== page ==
On another occasion when I was in second grade–it might have been my oldest brother’s Catholic confirmation–some members of the extended family gathered at our house and my big ears caught the adults in a conversation about guns. I don’t remember the exact context, but as an adult, I think I can reasonably infer that the conversation must have been around perplexity as to why there was more gun violence even in 1998 than when they were growing up. Anyway, I remember Mom saying, “everyone owned guns where I grew up. My dad owns guns.” This shocked me to the core. Papaw, my paternal grandpa who loved little children and looked forward to rocking me to sleep when I came to visit? Papaw who had more difficulty speaking because of Parkinsons but whom my mom said was always soft-spoken, whom she had never heard raise his voice? That Papaw owned guns? Given all of the stories of gun violence in the city that I picked up on the news, I thought only bad guys owned guns. I always felt completely safe at Granny and Papaw’s house, but now I wasn’t so sure. At the time, Mom consoled me by explaining that he never used them, except to go hunting occasionally. Furthermore, there was absolutely no chance that I would find them while playing and accidentally shoot myself or be shot by a cousin because he kept them so thoroughly hidden that she did not even know where they were. He also kept the bullets completely separate from the gun.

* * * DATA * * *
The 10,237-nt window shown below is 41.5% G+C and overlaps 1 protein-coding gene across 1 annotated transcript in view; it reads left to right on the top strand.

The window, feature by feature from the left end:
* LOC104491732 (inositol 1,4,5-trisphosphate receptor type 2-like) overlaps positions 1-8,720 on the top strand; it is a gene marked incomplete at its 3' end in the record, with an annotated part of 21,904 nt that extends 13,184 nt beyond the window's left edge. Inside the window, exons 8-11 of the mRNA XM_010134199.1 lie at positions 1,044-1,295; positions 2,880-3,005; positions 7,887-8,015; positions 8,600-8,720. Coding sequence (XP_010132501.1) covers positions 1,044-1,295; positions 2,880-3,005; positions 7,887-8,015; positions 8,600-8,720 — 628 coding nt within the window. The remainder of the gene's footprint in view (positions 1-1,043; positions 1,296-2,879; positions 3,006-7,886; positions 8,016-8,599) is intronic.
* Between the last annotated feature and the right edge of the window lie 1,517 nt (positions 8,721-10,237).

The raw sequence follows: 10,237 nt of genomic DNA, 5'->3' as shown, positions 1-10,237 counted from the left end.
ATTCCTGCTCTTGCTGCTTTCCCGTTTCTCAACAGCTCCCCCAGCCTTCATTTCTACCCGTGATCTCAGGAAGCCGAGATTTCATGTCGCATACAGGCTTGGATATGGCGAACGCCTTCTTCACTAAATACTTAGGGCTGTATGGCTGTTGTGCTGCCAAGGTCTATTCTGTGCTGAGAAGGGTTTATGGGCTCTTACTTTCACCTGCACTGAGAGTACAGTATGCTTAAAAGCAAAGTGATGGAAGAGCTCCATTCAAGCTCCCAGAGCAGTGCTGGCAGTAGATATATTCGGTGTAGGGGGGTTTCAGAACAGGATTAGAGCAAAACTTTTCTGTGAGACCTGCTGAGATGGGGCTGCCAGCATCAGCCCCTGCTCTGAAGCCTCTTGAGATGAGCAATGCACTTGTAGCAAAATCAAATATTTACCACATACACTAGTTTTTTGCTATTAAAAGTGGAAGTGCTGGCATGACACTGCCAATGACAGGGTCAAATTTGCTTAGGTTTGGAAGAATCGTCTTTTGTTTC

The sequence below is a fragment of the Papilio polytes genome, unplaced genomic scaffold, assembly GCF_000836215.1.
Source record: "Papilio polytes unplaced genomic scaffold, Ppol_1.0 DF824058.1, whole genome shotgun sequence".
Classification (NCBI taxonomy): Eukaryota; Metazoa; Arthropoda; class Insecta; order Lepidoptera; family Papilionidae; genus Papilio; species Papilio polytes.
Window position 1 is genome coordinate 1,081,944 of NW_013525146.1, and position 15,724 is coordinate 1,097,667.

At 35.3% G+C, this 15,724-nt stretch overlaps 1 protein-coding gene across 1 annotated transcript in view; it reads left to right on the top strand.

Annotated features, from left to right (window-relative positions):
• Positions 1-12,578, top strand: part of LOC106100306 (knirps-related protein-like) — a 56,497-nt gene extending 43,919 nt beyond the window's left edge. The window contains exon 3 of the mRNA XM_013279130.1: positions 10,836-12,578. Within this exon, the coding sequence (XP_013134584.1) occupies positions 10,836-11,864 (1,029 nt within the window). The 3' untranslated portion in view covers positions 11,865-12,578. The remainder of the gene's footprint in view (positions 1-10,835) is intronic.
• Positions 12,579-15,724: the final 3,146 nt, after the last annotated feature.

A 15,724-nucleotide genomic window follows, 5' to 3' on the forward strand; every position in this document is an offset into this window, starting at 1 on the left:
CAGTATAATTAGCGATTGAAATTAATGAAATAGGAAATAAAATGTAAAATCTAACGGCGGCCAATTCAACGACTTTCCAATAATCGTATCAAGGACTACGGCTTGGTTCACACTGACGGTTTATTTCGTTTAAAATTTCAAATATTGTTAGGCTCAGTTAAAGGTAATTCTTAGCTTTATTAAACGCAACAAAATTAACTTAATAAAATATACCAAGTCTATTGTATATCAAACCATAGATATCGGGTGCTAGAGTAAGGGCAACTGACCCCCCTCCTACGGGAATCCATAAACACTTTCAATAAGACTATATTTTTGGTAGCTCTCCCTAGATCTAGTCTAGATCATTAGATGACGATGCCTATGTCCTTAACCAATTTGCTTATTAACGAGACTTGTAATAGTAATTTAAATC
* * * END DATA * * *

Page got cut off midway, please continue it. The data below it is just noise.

As I got older, I would learn that Papaw was a member of the NRA, but when Mom was growing up, the NRA was unrecognizable compared to what it is today. The NRA promoted the value of gun sports like hunting, but also took gun safety very seriously, even supporting gun regulation. It wasn’t until the 1980s that conservatives re-interpreted the second amendment as granting the absolute right of almost anyone to own any type of gun, when the wording of the second amendment suggests that the Founders’ intentions when drafting this amendment were far more narrow, only granting the right to keep and bear arms to the extent necessary for a “well regulated militia.” Like most men of his World War II generation, Papaw did not register his guns because in every country the Nazis occupied, they gained control partly by obtaining gun registration records and then going door-to-door confiscating all registered guns. But although that generation fiercely defended their right to bear arms, gun safety was baked into the culture. In addition to following all gun safety procedures, especially keeping the bullets completely separate from the gun, my mom recalls that when they were playing, they would get in trouble if they pointed a toy gun, or even a stick that they were pretending to be a gun at someone. They could point toy guns in the air and pretend to shoot space aliens or imaginary bad guys, but never each other. This rule surprised me when Mom first mentioned it, but it makes sense. Habits, thoughts and attitudes start to form at an early age. Of course, even most children who point a toy gun at their friend won’t grow up to kill with a real gun, and I am sure there are people who grew up with a strict culture of gun safety whose hearts turned to evil. I am not naive. I recognize that every generation of human history has been plagued by violence. But even if strict rules for children won’t ultimately change the human heart, I can appreciate the value of engraining in children that guns are serious business. All this is to say that as I have been reflecting on yet another elementary school shooting, I am beginning to come to the conclusion that guns in and of themselves are not the problem. The problem is a culture that glorifies violence, raises boys to feel ashamed if they express any emotion other than anger resulting in a lack of empathy which commonly leads to violence, and idolizes guns to the point that too many people treat real guns like toys.